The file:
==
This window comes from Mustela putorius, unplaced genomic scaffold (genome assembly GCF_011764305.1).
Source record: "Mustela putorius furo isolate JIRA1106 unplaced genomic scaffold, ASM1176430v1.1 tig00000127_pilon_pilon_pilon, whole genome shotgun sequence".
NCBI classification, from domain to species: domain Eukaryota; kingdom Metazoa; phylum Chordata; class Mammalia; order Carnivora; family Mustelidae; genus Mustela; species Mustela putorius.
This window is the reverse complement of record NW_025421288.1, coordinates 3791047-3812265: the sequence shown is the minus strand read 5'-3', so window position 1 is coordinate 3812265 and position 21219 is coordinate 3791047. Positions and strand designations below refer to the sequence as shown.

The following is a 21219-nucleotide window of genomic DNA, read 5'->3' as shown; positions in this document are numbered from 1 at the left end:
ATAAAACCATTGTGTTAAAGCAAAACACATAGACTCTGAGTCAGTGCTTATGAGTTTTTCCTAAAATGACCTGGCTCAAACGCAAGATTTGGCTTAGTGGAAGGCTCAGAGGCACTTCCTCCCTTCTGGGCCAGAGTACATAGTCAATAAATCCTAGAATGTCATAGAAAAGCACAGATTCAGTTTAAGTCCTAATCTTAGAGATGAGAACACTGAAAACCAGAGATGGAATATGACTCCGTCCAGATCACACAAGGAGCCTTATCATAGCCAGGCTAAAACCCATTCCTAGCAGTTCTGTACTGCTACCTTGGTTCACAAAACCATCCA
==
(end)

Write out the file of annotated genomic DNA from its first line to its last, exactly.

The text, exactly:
This window comes from Mustela putorius, unplaced genomic scaffold (genome assembly GCF_011764305.1).
Source record: "Mustela putorius furo isolate JIRA1106 unplaced genomic scaffold, ASM1176430v1.1 tig00000127_pilon_pilon_pilon, whole genome shotgun sequence".
NCBI classification, from domain to species: domain Eukaryota; kingdom Metazoa; phylum Chordata; class Mammalia; order Carnivora; family Mustelidae; genus Mustela; species Mustela putorius.
This window is the reverse complement of record NW_025421288.1, coordinates 3791047-3812265: the sequence shown is the minus strand read 5'-3', so window position 1 is coordinate 3812265 and position 21219 is coordinate 3791047. Positions and strand designations below refer to the sequence as shown.

The following is a 21219-nucleotide window of genomic DNA, read 5'->3' as shown; positions in this document are numbered from 1 at the left end:
ATAAAACCATTGTGTTAAAGCAAAACACATAGACTCTGAGTCAGTGCTTATGAGTTTTTCCTAAAATGACCTGGCTCAAACGCAAGATTTGGCTTAGTGGAAGGCTCAGAGGCACTTCCTCCCTTCTGGGCCAGAGTACATAGTCAATAAATCCTAGAATGTCATAGAAAAGCACAGATTCAGTTTAAGTCCTAATCTTAGAGATGAGAACACTGAAAACCAGAGATGGAATATGACTCCGTCCAGATCACACAAGGAGCCTTATCATAGCCAGGCTAAAACCCATTCCTAGCAGTTCTGTACTGCTACCTTGGTTCACAAAACCATCCA